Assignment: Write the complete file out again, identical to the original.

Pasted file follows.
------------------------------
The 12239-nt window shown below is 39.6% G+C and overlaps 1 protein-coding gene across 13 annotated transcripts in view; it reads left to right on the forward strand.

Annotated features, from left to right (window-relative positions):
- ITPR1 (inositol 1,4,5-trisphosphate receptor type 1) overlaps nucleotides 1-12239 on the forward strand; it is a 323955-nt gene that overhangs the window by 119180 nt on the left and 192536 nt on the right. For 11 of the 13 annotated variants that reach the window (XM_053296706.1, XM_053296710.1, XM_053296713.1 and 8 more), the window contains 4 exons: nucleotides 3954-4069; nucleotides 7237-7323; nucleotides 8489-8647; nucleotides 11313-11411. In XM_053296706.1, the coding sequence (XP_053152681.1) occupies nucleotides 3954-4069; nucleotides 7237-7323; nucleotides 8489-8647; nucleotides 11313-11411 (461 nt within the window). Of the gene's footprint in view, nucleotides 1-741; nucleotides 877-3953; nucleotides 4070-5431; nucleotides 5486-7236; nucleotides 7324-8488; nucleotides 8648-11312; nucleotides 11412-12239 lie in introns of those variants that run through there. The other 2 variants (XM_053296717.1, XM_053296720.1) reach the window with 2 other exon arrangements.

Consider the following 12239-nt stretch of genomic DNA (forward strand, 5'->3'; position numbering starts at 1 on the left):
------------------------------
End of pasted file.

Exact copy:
The 12239-nt window shown below is 39.6% G+C and overlaps 1 protein-coding gene across 13 annotated transcripts in view; it reads left to right on the forward strand.

Annotated features, from left to right (window-relative positions):
- ITPR1 (inositol 1,4,5-trisphosphate receptor type 1) overlaps nucleotides 1-12239 on the forward strand; it is a 323955-nt gene that overhangs the window by 119180 nt on the left and 192536 nt on the right. For 11 of the 13 annotated variants that reach the window (XM_053296706.1, XM_053296710.1, XM_053296713.1 and 8 more), the window contains 4 exons: nucleotides 3954-4069; nucleotides 7237-7323; nucleotides 8489-8647; nucleotides 11313-11411. In XM_053296706.1, the coding sequence (XP_053152681.1) occupies nucleotides 3954-4069; nucleotides 7237-7323; nucleotides 8489-8647; nucleotides 11313-11411 (461 nt within the window). Of the gene's footprint in view, nucleotides 1-741; nucleotides 877-3953; nucleotides 4070-5431; nucleotides 5486-7236; nucleotides 7324-8488; nucleotides 8648-11312; nucleotides 11412-12239 lie in introns of those variants that run through there. The other 2 variants (XM_053296717.1, XM_053296720.1) reach the window with 2 other exon arrangements.

Consider the following 12239-nt stretch of genomic DNA (forward strand, 5'->3'; position numbering starts at 1 on the left):